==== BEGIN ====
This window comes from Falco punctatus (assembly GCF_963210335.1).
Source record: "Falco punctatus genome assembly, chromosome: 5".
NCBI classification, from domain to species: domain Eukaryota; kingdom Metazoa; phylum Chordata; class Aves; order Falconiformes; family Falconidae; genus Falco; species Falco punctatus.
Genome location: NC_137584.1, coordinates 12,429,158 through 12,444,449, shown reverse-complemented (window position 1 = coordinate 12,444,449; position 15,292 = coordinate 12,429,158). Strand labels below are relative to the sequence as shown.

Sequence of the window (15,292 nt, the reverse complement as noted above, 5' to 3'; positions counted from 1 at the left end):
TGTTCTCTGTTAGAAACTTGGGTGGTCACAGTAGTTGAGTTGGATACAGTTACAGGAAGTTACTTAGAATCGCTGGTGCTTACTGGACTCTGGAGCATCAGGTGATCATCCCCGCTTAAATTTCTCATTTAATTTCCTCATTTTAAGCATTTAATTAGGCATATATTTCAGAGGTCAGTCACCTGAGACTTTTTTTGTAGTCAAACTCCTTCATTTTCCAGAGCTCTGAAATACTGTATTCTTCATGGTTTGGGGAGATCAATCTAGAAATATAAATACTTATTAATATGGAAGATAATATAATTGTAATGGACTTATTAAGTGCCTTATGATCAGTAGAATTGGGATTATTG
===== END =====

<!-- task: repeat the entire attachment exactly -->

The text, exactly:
This window comes from Falco punctatus (assembly GCF_963210335.1).
Source record: "Falco punctatus genome assembly, chromosome: 5".
NCBI classification, from domain to species: domain Eukaryota; kingdom Metazoa; phylum Chordata; class Aves; order Falconiformes; family Falconidae; genus Falco; species Falco punctatus.
Genome location: NC_137584.1, coordinates 12,429,158 through 12,444,449, shown reverse-complemented (window position 1 = coordinate 12,444,449; position 15,292 = coordinate 12,429,158). Strand labels below are relative to the sequence as shown.

Sequence of the window (15,292 nt, the reverse complement as noted above, 5' to 3'; positions counted from 1 at the left end):
TGTTCTCTGTTAGAAACTTGGGTGGTCACAGTAGTTGAGTTGGATACAGTTACAGGAAGTTACTTAGAATCGCTGGTGCTTACTGGACTCTGGAGCATCAGGTGATCATCCCCGCTTAAATTTCTCATTTAATTTCCTCATTTTAAGCATTTAATTAGGCATATATTTCAGAGGTCAGTCACCTGAGACTTTTTTTGTAGTCAAACTCCTTCATTTTCCAGAGCTCTGAAATACTGTATTCTTCATGGTTTGGGGAGATCAATCTAGAAATATAAATACTTATTAATATGGAAGATAATATAATTGTAATGGACTTATTAAGTGCCTTATGATCAGTAGAATTGGGATTATTG